A Review of Geophysical Constraints on the Deep Structure of the Tibetan Plateau, the Himalaya and the Karakoram, and their Tectonic Implications
The Tibetan Plateau, the Himalaya and the Karakoram are the most spectacular consequences of the collision of the Indian subcontinent with the rest of Eurasia in Cainozoic time. Accordingly, the deep structures beneath them provide constraints on both the tectonic history of the region and on the dynamic processes that have created these structures. The dispersion of seismic surface waves requires that the crust beneath Tibet be thick: nowhere less than 50 km, at least 65 km, in most areas, but less than 80 km in all areas that have been studied. Wide-angle reflections of P-waves from explosive sources in southern Tibet corroborate the existence of a thick crust but also imply the existence of marked lateral variations in that thickness, or in the velocity structure of the crust. Thus isostatic compensation occurs largely by an Airy-type mechanism, unlike that, for instance, of the Basin and Range Province of western North America where a hot upper mantle buoys up a thin crust. The P-wave and S-wave velocities in the uppermost mantle of most of Tibet are relatively high and typical of those of Precambrian shields and stable platforms: Vp = 8.1 km s-1 or higher, and Vs≈ 4.7 km s-1. Travel times and waveforms of S-waves passing through the uppermost mantle of much of Tibet, however, require a much lower average velocity in the uppermost mantle than that of the Indian, or other, shields. They indicate a thick low-velocity zone in the upper mantle beneath Tibet, reminiscent of tectonically active regions. These data rule out a shield structure beneath northern Tibet and suggest that if such a structure does underlie part of the plateau, it does so only beneath the southern part. Lateral variations in the upper-mantle structure of Tibet are apparent from differences in travel times of S-waves from earthquakes in different parts of Tibet, in the attenuation of short-period phases, Pn and Sn, that propagate through the uppermost mantle of Tibet, and in surface-wave dispersion for different paths. The notably lower velocities and the greater attenuation in the mantle of north--central Tibet than elsewhere imply higher temperatures there and are consistent with the occurrence of active and young volcanism in roughly the same area. Surface-wave dispersion across north--central Tibet also requires a thinner crust in that area than in most of the plateau. Consequently the relatively uniform height of the plateau implies that isostatic compensation in the north--central part of Tibet occurs partly because the density of the relatively hot material in the upper mantle is lower than that elsewhere beneath Tibet, the mechanism envisioned by Pratt. Several seismological studies provide evidence consistent with a continuity of the Indian Shield, and its cold thick lithosphere, beneath the Himalaya. Fault-plane solutions and focal depths of the majority of moderate earthquakes in the Himalaya are consistent with their occurring on the top surface of the gently flexed, intact Indian plate that has underthrust the Lesser Himalaya roughly 80-100 km or more. P-waves from explosions in southern Tibet and recorded in Nepal can be interpreted as wide-angle reflections from this fault zone. P-wave delays across the Tarbela network in Pakistan from distant earthquakes indicate a gentle dip of the Moho beneath the array without pronounced later variations in upper-mantle structure. High Pn and Sn velocities beneath the Himalaya and normal to early S-wave arrival times from Himalayan earthquakes recorded at teleseismic distances are consistent with Himalaya being underlain by the same structure that underlies India. Results from explosion seismology indicate an increase in crustal thickness from the Indo--Gangetic Plain across the Himalaya to southern Tibet, but Hirn, Lepine, Sapin and their co-workers inferred that the depth of the Moho does not increase smoothly northward, as it would if the Indian Shield had been underthrust coherently beneath the Himalaya. They interpreted wide-angle reflections as evidence for steps in the Moho displaced from one another on southward-dipping faults. Although I cannot disprove this interpretation, I think that one can recognize a sequence of signals on their wide-angle reflection profiles that could be wide-angle reflections from a northward-dipping Moho. Gravity anomalies across the Himalaya show that both the Indo--Gangetic Plain and the Himalaya are not in local isostatic equilibrium. A mass deficit beneath the plain is apparently caused by the flexure of the Indian Shield and by the low density of the sedimentary rock in the basin formed by the flexure. The mass excess in the Himalaya seems to be partly supported by the strength of the Indian plate, for which the flexural rigidity is particularly large. An increase in the Bouguer gravity gradient from about 1 mGal km-1 (1 mGal = 10-3 cm s-2) over the Indo--Gangetic Plain to 2 mGal km-1 over the Himalaya implies a marked steepening of the Moho, and therefore a greater flexure of the Indian plate, beneath the Himalaya. This implies a northward decrease in the flexural rigidity of the part of the Indian plate underlying the range. Nevertheless, calculations of deflections of elastic plates with different flexural rigidities and flexed by the weight of the Himalaya show larger deflections and yield more negative gravity anomalies than are observed. Thus, some other force, besides the flexural strength of the plate, must contribute to the support of the range. A bending moment applied to the end of the Indian plate could flex the plate up beneath the range and provide the needed support. The source of this moment might be gravity acting on the mantle portion of the subducting Indian continental lithosphere with much or all of the crust detached from it. Seismological studies of the Karakoram are consistent with its being underlain by particularly cold material in the upper mantle. Intermediate-depth earthquakes occur between depths of 70 and 100 km but apparently do not define a zone of subducted oceanic lithosphere. Rayleigh-wave phase velocities are particularly high for paths across this area and imply high shear wave velocities in the upper mantle. Isostatic gravity anomalies indicate a marked low of 70 mGal over the Karakoram, which could result from a slightly thickened crust pulled down by the sinking of cold material beneath it. Geophysical constraints on the structure of Tibet, the Himalaya and the Karakoram are consistent with a dynamic uppermost mantle that includes first, the plunging of cold material into the asthenosphere beneath southern Tibet and the Karakoram, as the Indian plate slides beneath the Himalaya, and second, an upwelling of hot material beneath north--central Tibet. The structure is too poorly resolved to require such dynamic flow, but the existence for both a hot uppermost mantle beneath north--central Tibet and a relatively cold uppermost mantle beneath southern Tibet and the Karakoram seem to be required. Both group and phase velocities of Rayleigh waves and Love waves are delayed along paths crossing Tibet. The low velocities require a crustal thickness in excess of 50 km, and for most regions in excess of 60 km. Crustal thicknesses in excess of 80 km can be ruled out for all paths studied, and for most of Tibet, a crustal thickness of 65-70 km seems required. Clear evidence for lateral heterogeneity beneath Tibet is provided not only by body waves (discussed below) but also by surface waves (Brandon & Romanowicz 1986), which show an area of lower uppermost shear-wave velocity and thinner crust in north--central Tibet than elsewhere in the plateau. These variations might explain the differences in group velocities measured by different workers, and the different structures that they deduced, but if so, they also render the regionalization of surface-wave dispersion into arbitrary tectonic provinces risky. Although Rayleigh-wave phase velocities can resolve large differences in upper-mantle velocities for regions the size of Tibet, constraints on these velocities are best derived from body waves. Thus, with the exceptions of Brandon & Romanowicz's (1986) detailed investigation of north--central Tibet, the study of southernmost Tibet by Jobert et al. (1985) and that of Romanowicz (1982) for the northeasternmost part of the plateau, I do not think that surface waves have placed an important bound on the velocity in the upper mantle beneath Tibet. The seismic data are broadly consistent with partial melting of the uppermost mantle of north--central Tibet, where recent volcanism has been observed. Correspondingly, there is no suggestion of such low velocities, and such high temperatures, in the mantle elsewhere beneath Tibet, for which late-Cainozoic volcanism has not been reported. The results are also consistent with a slightly thinner crust in north--central Tibet than farther south, suggesting that both Airy and Pratt isostasy share compensation for north--central Tibet's great height. Finally, the average shear-wave velocity in the upper mantle of southern Tibet seems to be higher than that in northern Tibet, but neither is the degree of difference well determined, nor is the location of the transition from one to the other well mapped.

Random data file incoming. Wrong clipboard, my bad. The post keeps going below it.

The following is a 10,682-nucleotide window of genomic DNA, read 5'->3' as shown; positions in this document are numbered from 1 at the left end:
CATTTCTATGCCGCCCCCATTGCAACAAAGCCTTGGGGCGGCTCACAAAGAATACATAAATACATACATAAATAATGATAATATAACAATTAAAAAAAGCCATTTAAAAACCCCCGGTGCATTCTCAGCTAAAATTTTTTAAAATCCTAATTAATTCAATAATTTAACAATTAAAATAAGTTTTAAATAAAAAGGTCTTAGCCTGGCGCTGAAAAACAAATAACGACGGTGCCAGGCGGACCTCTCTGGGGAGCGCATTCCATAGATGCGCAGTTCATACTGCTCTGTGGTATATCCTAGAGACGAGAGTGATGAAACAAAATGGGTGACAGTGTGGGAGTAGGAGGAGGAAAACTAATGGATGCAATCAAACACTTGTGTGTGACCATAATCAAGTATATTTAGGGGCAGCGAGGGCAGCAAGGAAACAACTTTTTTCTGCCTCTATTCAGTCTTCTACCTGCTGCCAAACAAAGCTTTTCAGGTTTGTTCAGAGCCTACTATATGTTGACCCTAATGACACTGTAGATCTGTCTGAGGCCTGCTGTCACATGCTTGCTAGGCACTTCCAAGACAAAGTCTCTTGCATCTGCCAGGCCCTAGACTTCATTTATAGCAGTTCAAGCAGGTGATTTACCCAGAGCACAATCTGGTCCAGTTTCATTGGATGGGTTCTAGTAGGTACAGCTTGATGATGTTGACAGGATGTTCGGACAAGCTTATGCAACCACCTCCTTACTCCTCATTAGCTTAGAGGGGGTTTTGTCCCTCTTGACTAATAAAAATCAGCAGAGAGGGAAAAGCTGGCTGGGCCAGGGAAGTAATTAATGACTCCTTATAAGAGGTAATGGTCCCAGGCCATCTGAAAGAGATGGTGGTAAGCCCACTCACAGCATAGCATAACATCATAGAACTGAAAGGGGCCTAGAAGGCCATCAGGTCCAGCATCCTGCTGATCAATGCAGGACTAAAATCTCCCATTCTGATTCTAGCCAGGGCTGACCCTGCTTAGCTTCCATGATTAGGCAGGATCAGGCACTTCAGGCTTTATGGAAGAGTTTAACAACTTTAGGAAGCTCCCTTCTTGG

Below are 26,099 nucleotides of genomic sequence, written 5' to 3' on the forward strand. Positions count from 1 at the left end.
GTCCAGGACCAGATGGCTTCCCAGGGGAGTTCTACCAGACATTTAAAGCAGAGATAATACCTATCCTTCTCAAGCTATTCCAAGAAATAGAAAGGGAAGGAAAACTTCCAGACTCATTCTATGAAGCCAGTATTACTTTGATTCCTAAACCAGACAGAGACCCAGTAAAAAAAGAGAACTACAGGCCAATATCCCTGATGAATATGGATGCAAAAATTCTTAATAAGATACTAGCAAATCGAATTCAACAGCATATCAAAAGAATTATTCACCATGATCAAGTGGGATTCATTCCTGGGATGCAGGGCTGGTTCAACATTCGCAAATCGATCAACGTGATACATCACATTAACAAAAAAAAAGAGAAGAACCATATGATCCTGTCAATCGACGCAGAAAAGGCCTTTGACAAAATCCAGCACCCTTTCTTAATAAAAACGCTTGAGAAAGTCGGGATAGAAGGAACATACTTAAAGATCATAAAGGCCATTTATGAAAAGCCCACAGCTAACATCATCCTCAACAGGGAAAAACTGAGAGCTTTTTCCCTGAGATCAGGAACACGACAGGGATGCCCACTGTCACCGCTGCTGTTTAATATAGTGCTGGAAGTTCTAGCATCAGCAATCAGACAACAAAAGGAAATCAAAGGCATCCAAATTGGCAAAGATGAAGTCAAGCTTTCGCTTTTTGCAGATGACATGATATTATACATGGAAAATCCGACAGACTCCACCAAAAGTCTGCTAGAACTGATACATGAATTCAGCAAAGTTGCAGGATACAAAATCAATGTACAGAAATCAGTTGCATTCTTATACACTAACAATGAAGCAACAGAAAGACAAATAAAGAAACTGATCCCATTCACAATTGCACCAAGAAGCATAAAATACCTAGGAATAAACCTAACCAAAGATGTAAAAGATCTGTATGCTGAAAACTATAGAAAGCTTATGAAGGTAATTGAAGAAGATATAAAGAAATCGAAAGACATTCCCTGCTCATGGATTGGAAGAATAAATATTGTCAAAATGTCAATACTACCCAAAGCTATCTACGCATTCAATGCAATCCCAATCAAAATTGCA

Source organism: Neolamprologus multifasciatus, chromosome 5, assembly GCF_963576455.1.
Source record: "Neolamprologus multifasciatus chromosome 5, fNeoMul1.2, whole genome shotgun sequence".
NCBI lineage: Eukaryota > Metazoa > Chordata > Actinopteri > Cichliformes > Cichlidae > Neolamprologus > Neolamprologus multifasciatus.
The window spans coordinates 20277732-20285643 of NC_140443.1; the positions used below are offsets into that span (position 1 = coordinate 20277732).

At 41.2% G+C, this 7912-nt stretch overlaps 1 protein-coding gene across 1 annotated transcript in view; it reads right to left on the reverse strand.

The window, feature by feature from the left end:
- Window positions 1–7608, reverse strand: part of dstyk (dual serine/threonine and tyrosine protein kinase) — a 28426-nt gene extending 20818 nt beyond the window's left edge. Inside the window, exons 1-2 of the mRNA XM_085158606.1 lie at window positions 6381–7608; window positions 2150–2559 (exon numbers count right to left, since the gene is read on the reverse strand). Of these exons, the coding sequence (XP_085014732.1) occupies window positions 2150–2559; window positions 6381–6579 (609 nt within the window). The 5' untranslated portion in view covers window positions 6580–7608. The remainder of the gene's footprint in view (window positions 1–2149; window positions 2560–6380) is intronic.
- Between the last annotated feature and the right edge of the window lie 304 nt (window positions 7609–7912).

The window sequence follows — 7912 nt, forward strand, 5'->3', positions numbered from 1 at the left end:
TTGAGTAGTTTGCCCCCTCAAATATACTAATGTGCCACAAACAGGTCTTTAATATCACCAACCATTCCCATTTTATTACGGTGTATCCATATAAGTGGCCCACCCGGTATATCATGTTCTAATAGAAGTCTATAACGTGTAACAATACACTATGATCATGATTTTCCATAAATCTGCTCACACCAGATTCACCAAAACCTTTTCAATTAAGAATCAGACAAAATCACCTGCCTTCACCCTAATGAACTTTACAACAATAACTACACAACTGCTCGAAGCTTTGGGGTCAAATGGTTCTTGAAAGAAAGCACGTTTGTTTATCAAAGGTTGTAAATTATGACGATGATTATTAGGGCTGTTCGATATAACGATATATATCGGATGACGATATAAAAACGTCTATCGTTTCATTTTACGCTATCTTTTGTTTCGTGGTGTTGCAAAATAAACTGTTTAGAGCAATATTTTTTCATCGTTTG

Philosophical Transactions of the Royal Society of London Series A
- Pub Date:
- September 1988